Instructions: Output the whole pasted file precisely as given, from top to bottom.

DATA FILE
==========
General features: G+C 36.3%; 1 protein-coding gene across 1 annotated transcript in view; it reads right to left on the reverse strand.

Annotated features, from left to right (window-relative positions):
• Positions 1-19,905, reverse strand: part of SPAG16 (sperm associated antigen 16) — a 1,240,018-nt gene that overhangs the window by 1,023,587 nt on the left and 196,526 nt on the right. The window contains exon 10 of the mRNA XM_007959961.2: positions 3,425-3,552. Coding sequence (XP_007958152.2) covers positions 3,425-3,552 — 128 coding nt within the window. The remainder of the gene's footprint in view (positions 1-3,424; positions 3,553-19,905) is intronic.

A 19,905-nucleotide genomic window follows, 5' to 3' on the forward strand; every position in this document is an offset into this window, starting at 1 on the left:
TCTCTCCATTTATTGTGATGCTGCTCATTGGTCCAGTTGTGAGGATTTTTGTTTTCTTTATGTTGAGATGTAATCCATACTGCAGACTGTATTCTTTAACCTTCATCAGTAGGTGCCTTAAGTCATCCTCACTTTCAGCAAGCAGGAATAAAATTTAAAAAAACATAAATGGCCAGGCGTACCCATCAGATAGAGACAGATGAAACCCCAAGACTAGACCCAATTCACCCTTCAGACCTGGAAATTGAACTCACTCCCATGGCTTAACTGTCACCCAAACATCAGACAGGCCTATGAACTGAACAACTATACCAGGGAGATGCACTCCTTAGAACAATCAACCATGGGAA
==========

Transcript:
General features: G+C 36.3%; 1 protein-coding gene across 1 annotated transcript in view; it reads right to left on the reverse strand.

Annotated features, from left to right (window-relative positions):
• Positions 1-19,905, reverse strand: part of SPAG16 (sperm associated antigen 16) — a 1,240,018-nt gene that overhangs the window by 1,023,587 nt on the left and 196,526 nt on the right. The window contains exon 10 of the mRNA XM_007959961.2: positions 3,425-3,552. Coding sequence (XP_007958152.2) covers positions 3,425-3,552 — 128 coding nt within the window. The remainder of the gene's footprint in view (positions 1-3,424; positions 3,553-19,905) is intronic.

A 19,905-nucleotide genomic window follows, 5' to 3' on the forward strand; every position in this document is an offset into this window, starting at 1 on the left:
TCTCTCCATTTATTGTGATGCTGCTCATTGGTCCAGTTGTGAGGATTTTTGTTTTCTTTATGTTGAGATGTAATCCATACTGCAGACTGTATTCTTTAACCTTCATCAGTAGGTGCCTTAAGTCATCCTCACTTTCAGCAAGCAGGAATAAAATTTAAAAAAACATAAATGGCCAGGCGTACCCATCAGATAGAGACAGATGAAACCCCAAGACTAGACCCAATTCACCCTTCAGACCTGGAAATTGAACTCACTCCCATGGCTTAACTGTCACCCAAACATCAGACAGGCCTATGAACTGAACAACTATACCAGGGAGATGCACTCCTTAGAACAATCAACCATGGGAA